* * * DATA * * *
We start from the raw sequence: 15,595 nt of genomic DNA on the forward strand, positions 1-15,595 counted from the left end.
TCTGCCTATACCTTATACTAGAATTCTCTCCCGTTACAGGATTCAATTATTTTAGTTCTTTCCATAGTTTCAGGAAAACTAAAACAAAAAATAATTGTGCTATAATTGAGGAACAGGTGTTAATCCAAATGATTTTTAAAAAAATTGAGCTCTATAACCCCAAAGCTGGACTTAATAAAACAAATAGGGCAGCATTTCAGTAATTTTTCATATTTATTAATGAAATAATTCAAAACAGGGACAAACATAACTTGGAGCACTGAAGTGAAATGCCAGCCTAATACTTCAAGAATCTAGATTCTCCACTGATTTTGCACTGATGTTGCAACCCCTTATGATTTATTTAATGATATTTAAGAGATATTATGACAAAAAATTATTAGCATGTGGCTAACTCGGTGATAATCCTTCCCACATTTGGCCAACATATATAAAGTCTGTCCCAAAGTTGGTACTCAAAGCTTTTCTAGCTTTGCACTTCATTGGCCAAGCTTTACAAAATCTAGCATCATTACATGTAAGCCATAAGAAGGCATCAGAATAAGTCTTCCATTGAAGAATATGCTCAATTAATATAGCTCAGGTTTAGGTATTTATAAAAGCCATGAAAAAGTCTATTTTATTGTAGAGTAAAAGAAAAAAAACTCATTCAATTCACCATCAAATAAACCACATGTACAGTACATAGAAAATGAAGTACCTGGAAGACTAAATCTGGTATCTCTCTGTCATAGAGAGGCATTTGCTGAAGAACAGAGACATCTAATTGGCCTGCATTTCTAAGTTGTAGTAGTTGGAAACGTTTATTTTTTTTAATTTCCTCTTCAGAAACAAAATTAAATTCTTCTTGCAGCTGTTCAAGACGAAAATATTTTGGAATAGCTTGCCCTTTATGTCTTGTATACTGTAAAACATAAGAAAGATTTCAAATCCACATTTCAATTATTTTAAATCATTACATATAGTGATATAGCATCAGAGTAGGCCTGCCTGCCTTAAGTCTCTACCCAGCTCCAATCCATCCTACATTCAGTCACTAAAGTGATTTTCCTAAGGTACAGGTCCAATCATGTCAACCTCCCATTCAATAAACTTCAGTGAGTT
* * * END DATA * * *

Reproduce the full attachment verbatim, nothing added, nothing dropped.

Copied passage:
We start from the raw sequence: 15,595 nt of genomic DNA on the forward strand, positions 1-15,595 counted from the left end.
TCTGCCTATACCTTATACTAGAATTCTCTCCCGTTACAGGATTCAATTATTTTAGTTCTTTCCATAGTTTCAGGAAAACTAAAACAAAAAATAATTGTGCTATAATTGAGGAACAGGTGTTAATCCAAATGATTTTTAAAAAAATTGAGCTCTATAACCCCAAAGCTGGACTTAATAAAACAAATAGGGCAGCATTTCAGTAATTTTTCATATTTATTAATGAAATAATTCAAAACAGGGACAAACATAACTTGGAGCACTGAAGTGAAATGCCAGCCTAATACTTCAAGAATCTAGATTCTCCACTGATTTTGCACTGATGTTGCAACCCCTTATGATTTATTTAATGATATTTAAGAGATATTATGACAAAAAATTATTAGCATGTGGCTAACTCGGTGATAATCCTTCCCACATTTGGCCAACATATATAAAGTCTGTCCCAAAGTTGGTACTCAAAGCTTTTCTAGCTTTGCACTTCATTGGCCAAGCTTTACAAAATCTAGCATCATTACATGTAAGCCATAAGAAGGCATCAGAATAAGTCTTCCATTGAAGAATATGCTCAATTAATATAGCTCAGGTTTAGGTATTTATAAAAGCCATGAAAAAGTCTATTTTATTGTAGAGTAAAAGAAAAAAAACTCATTCAATTCACCATCAAATAAACCACATGTACAGTACATAGAAAATGAAGTACCTGGAAGACTAAATCTGGTATCTCTCTGTCATAGAGAGGCATTTGCTGAAGAACAGAGACATCTAATTGGCCTGCATTTCTAAGTTGTAGTAGTTGGAAACGTTTATTTTTTTTAATTTCCTCTTCAGAAACAAAATTAAATTCTTCTTGCAGCTGTTCAAGACGAAAATATTTTGGAATAGCTTGCCCTTTATGTCTTGTATACTGTAAAACATAAGAAAGATTTCAAATCCACATTTCAATTATTTTAAATCATTACATATAGTGATATAGCATCAGAGTAGGCCTGCCTGCCTTAAGTCTCTACCCAGCTCCAATCCATCCTACATTCAGTCACTAAAGTGATTTTCCTAAGGTACAGGTCCAATCATGTCAACCTCCCATTCAATAAACTTCAGTGAGTT